Caricature, Satire, and Comedy of Manners: Works on Paper from the 18th through 20th Centuries, February 13–August 15, 2010, Works on Paper Gallery
Pittsburgh, PA…Carnegie Museum of Art is pleased to present Caricature, Satire, and Comedy of Manners: Works on Paper from the 18th through 20th Centuries, from February 13 to August 15, 2010. Humor, flattery, critique, protest, mockery, stereotype, distortion, and the grotesque are some of the ideas evoked by the artworks in this exhibition. More than 70 prints and drawings on view range from lighthearted and whimsical to dark and unsettling. Though produced in different centuries, the artworks are united through the use of archetypes, stereotypes, double meaning, and deep-seated cultural associations, which together build images that are at once instantly meaningful, ambiguous, and multifaceted.
“The exhibition offers an intriguing investigation into art forms that rely on various sources like old jokes or folklore,” said Amanda Zehnder, organizer of Caricature, Satire, and Comedy of Manners and assistant curator of fine arts at Carnegie Museum of Art. “The subject matter is varied from political protests, to lighthearted whimsy, to grim distortion. Some of the works ridicule specific individuals, while others focus on general social types. And while some artists revealed personal or societal prejudices, others may have been purposely oblique in their messages in an effort to thwart censorship. Above all, the works in this exhibition challenge the audience to think critically.”
The exhibition presents works by 12 European and American artists, most from the museum of art’s collection, and features in-depth selections by Honoré Daumier, William Hogarth, and Francisco José de Goya y Lucientes. Other notable artists are Jean‑Honoré Fragonard, James Gillray, Thomas Rowlandson, Mary Darly, and Isaac Cruikshank. While the exhibition focuses on 18th- and 19th-century European art, Al Hirschfeld serves as an example of a 20th-century American artist who made his career in the tradition of caricature. Hirschfeld’s work is humorous and lighthearted in contrast to Goya’s prints, which often depict extreme, dark, nightmarish aspects of satire.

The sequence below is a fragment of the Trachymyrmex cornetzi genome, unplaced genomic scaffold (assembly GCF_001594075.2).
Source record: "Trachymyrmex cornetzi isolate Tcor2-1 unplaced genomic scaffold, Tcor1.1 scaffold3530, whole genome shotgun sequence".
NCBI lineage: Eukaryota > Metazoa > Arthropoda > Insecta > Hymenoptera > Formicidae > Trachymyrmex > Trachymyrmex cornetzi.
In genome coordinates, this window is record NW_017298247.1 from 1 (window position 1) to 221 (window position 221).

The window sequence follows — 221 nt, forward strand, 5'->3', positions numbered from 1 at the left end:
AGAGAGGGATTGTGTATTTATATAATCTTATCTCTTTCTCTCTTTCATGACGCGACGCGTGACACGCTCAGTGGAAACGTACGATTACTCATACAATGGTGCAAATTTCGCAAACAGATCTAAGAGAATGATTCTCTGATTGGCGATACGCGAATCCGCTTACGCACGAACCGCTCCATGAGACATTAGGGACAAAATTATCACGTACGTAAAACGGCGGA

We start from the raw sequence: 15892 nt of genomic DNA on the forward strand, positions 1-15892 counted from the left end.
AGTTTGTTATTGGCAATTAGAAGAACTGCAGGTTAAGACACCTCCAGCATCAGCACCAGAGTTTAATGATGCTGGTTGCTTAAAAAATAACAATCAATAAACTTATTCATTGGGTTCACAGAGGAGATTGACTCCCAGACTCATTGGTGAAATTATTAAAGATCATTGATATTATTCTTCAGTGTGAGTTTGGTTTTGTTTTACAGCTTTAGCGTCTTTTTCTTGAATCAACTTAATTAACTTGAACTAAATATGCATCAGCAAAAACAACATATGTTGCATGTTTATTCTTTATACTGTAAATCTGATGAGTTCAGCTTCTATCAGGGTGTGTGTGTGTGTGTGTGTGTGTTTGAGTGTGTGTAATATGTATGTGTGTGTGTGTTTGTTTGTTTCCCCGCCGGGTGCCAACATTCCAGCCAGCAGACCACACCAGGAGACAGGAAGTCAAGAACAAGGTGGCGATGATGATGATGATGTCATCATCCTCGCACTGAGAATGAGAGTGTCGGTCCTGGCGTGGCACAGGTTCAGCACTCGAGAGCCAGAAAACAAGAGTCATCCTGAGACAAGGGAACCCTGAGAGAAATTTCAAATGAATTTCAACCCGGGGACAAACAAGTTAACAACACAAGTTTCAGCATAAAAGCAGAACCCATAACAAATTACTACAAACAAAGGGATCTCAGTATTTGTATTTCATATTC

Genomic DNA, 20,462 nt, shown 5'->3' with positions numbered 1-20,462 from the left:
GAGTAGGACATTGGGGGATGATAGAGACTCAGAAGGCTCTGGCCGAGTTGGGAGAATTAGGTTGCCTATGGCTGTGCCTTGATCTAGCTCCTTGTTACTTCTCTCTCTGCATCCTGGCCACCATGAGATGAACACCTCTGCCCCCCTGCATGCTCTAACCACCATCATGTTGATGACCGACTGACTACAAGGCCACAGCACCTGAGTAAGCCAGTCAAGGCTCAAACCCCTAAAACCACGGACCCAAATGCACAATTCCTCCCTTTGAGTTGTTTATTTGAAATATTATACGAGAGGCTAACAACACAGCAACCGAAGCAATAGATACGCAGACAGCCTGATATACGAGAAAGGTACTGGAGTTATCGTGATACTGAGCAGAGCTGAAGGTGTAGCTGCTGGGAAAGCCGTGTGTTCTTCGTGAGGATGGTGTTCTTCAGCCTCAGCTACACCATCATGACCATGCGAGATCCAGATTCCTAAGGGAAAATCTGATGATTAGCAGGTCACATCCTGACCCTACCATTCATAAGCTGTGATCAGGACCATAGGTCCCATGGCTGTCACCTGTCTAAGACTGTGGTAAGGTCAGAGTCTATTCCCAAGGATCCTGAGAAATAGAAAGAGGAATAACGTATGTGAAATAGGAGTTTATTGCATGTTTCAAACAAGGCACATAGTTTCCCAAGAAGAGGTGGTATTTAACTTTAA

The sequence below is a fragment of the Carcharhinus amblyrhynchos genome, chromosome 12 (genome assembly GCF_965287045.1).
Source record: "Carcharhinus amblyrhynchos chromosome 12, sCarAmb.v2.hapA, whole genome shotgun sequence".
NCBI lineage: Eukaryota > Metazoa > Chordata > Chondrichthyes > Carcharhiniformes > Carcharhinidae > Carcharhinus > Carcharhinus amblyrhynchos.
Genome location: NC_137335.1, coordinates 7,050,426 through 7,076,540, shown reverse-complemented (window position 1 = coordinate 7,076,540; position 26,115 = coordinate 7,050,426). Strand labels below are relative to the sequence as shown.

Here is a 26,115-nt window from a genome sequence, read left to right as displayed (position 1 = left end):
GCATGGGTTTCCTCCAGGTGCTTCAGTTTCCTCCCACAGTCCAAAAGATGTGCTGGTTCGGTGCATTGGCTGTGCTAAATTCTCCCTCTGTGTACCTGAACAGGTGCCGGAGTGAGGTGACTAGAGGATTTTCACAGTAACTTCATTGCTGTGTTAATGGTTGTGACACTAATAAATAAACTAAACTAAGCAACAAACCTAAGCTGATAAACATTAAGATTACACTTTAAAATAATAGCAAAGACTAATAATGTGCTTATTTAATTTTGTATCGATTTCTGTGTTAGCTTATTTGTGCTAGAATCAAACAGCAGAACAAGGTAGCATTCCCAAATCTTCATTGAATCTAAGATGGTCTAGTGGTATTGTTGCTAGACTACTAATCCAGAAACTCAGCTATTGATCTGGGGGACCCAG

Definition of terms
The terms “caricature,” “satire,” and “comedy of manners” are all closely related and can be used in relation to a range of art forms, including the visual arts, literature, and theater. Caricature entails deliberate distortion of distinctive characteristics with the aim of producing a comic or critical commentary. Satire makes use of irony, wit, cynicism, insinuation, and mockery to criticize vice and absurdity. Comedy of manners compositions, which give the viewer the impression of seeing a slice of a larger narrative, employ caricature and satire while lambasting general social groups, most notably fashionable circles and the upper class. Social foibles and subjects revolving around romance and marriage are common.
General support for the museum’s exhibition program is provided by The Heinz Endowments, the Pennsylvania Council on the Arts, and Allegheny Regional Asset District.
Carnegie Museum of Art
Located at 4400 Forbes Avenue in the Oakland section of Pittsburgh, Carnegie Museum of Art was founded by industrialist and philanthropist Andrew Carnegie in 1895. One of the four Carnegie Museums of Pittsburgh, it is nationally and internationally recognized for its distinguished collection of American and European works from the 16th century to the present. The Heinz Architectural Center, part of Carnegie Museum of Art, is dedicated to enhancing understanding of the physical environment through its exhibitions, collections, and public programs. For more information about Carnegie Museum of Art, call 412.622.3131 or visit our web site at www.cmoa.org.